Falling in Love With Non-Toxic Cookware

I have a love/hate relationship with cookware. I love the idea of buying cookware... I hate actually shopping for it... I love cooking with it... I hate cleaning it... I love that it helps me prepare meals for my family...

I hate that it can leach toxins into our food!!!

We talked in June about the problems with modern cookware. It's not easy to find cookware that doesn't leave toxic deposits in your dinner. And then, if you do find something that seems promising, it's obviously going to be pricey!

Le Creuset Enamel-on-Steel 6-Quart Covered Stockpot, Caribbean
Ain't it purdy?
So when Cookware.com offered to let me try a piece of cookware out to review on my blog, I knew just what I wanted: something from Le Creuset! During my research into safe cookware, Le Creuset stood out as a high-quality brand. Not only is their enamel-coated cookware safe, it looks flat out awesome.

So I picked out the Le Creuset 6-quart stockpot. In the color caribbean, which makes me think of a beach in the Bahamas every time I look at it, so I keep it out on my stove even when I'm not using it. I think of it as stress-relieving cookware.

I've only had this stockpot for a few weeks, and I've already used it to make chili, mashed potatoes, tomato soup, and some excellent macaroni and cheese (made with gluten-free pasta). My first recipe was the mac and cheese, which I've made several times before so I wanted to see how it turned out in this pot. It actually stuck a little to the bottom and overcooked a portion of it. At first I thought this was going to be a problem with the cookware, but as it turns out, the darn thing conducts heat so well that it cooks things a whole lot faster than you're used to. Since then, I've had no problems whatsoever as long as I keep the heat on the low side once the stockpot gets warmed up.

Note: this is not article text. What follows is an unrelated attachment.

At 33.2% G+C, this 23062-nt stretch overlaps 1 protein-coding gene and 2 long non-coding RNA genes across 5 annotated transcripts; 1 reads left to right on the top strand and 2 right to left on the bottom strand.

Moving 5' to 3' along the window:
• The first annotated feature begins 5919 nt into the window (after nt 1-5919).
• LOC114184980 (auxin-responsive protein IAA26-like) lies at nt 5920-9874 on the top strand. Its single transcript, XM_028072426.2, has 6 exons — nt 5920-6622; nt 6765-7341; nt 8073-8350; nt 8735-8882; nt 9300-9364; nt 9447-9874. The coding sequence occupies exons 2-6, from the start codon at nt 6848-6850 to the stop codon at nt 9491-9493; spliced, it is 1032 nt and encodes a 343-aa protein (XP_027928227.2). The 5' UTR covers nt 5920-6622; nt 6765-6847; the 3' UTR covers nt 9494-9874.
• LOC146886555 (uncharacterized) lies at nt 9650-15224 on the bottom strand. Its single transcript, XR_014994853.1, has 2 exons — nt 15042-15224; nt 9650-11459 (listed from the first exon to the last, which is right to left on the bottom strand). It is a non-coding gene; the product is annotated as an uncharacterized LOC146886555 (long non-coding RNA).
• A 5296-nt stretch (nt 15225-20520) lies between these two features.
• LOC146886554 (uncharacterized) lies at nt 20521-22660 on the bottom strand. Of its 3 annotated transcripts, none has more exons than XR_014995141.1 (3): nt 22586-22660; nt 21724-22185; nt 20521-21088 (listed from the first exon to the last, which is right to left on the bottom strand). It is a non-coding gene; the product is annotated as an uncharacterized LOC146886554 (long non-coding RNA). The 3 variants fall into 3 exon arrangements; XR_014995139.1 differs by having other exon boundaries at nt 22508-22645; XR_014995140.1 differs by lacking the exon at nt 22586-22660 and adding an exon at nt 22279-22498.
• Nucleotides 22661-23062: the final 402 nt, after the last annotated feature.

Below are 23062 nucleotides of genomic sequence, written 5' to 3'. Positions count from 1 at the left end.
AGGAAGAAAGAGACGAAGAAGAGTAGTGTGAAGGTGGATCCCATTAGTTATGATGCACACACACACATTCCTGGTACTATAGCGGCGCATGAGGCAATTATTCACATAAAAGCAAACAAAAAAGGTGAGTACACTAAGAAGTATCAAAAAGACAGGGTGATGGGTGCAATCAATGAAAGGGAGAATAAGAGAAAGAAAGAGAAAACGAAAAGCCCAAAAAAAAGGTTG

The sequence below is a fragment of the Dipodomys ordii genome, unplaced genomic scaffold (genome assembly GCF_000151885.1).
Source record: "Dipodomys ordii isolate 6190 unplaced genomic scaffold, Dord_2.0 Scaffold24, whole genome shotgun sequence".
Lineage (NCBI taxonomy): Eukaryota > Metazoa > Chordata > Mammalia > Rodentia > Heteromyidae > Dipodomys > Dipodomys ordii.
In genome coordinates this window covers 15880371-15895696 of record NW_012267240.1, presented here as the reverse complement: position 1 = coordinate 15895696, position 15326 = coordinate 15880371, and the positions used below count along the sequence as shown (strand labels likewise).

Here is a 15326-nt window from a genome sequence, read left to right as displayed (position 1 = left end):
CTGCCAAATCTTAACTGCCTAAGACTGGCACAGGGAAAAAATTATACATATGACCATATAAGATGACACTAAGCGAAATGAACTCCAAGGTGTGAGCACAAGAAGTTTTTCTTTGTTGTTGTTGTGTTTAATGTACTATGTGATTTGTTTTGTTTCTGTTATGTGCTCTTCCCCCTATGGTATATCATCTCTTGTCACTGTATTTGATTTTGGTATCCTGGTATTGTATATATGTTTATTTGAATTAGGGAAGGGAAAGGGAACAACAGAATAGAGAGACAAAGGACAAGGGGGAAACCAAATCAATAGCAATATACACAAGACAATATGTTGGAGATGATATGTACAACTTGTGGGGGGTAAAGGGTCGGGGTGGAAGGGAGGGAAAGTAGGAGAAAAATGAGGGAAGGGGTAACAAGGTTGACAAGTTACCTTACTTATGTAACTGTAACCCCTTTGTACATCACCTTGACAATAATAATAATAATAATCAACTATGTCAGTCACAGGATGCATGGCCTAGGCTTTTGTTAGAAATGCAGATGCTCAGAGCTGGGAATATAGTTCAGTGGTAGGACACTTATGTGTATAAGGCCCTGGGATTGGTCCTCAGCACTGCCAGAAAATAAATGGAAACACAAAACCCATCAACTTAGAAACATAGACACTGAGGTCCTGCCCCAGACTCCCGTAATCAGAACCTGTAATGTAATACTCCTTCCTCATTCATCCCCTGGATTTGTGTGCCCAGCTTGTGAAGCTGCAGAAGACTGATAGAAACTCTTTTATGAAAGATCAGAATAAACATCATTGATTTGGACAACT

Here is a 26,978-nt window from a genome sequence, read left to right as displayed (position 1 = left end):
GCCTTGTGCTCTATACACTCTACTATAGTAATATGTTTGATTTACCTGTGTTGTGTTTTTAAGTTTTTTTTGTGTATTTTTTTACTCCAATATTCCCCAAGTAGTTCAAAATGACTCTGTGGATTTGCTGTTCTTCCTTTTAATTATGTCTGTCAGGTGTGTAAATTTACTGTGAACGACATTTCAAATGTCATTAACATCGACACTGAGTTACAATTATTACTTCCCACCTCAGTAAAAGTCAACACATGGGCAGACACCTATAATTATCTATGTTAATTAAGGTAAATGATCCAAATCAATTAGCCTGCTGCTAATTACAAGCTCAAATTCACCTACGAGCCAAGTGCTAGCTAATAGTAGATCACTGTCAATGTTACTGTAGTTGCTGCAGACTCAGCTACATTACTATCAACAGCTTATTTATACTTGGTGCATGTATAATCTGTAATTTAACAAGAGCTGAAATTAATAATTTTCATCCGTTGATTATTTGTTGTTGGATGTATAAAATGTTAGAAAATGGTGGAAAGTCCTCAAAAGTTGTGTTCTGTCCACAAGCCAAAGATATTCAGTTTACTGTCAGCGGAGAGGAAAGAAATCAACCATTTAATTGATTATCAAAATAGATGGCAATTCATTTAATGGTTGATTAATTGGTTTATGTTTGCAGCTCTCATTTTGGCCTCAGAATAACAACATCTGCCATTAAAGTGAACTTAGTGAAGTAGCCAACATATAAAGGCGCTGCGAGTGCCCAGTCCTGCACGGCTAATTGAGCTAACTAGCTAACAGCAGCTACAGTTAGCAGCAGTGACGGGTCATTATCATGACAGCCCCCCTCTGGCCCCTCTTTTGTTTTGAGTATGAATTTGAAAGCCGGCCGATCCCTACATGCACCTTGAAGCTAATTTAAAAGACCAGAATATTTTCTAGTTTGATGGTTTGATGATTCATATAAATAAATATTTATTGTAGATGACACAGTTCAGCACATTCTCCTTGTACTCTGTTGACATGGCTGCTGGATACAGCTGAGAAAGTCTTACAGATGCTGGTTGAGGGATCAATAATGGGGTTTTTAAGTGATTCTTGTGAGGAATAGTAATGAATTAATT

My Le Creuset stockpot gets extra points for being scratch resistant. I decided to really put it to the test and I used an electric mixer inside the pot to fluff up my mashed potatoes. The whole time I was wincing because I was just sure I was going to scratch my beloved new pot. But nope: I inspected it thoroughly after dinner and there wasn't a scratch in sight. I am officially impressed.

Now, clean up is a big deal to me. Doing the dishes--though possibly one of the easier household tasks--is my most hated chore. I love my dishwasher, so I'm always wary of cookware that won't go in it. Luckily, my new stockpot is dishwasher safe. Hooray! But I'll confess I'm still in the honeymoon phase with my new cookware and have been lovingly washing it by hand after every use. (Yes, I know that's weird.)

If I had to be picky, I would have to note that the side handles on the pot do tend to get hot during cooking, so I keep my oven mitts handy when I'm using it. The handle on the lid, however, remains cool enough to touch.

Le Creuset 9-Piece Cookware Set: CARIBBEANI wish I had something bad to say about this stockpot. Pros and cons are so much more fun than just lavish praise. But, seriously, the only downside to this cookware is the price. Since my stockpot is enamel-on-steel, it's more affordable than the enamel-on-cast-iron pieces, though, at around $40. I would personally love the set shown to the right, but at $400 that's just a wee bit out of my price range at the moment. But a girl can dream, right?

This post is part of Simple Lives Thursday at Gnowfglins and Fight Back Friday hosted by Food Renegade.

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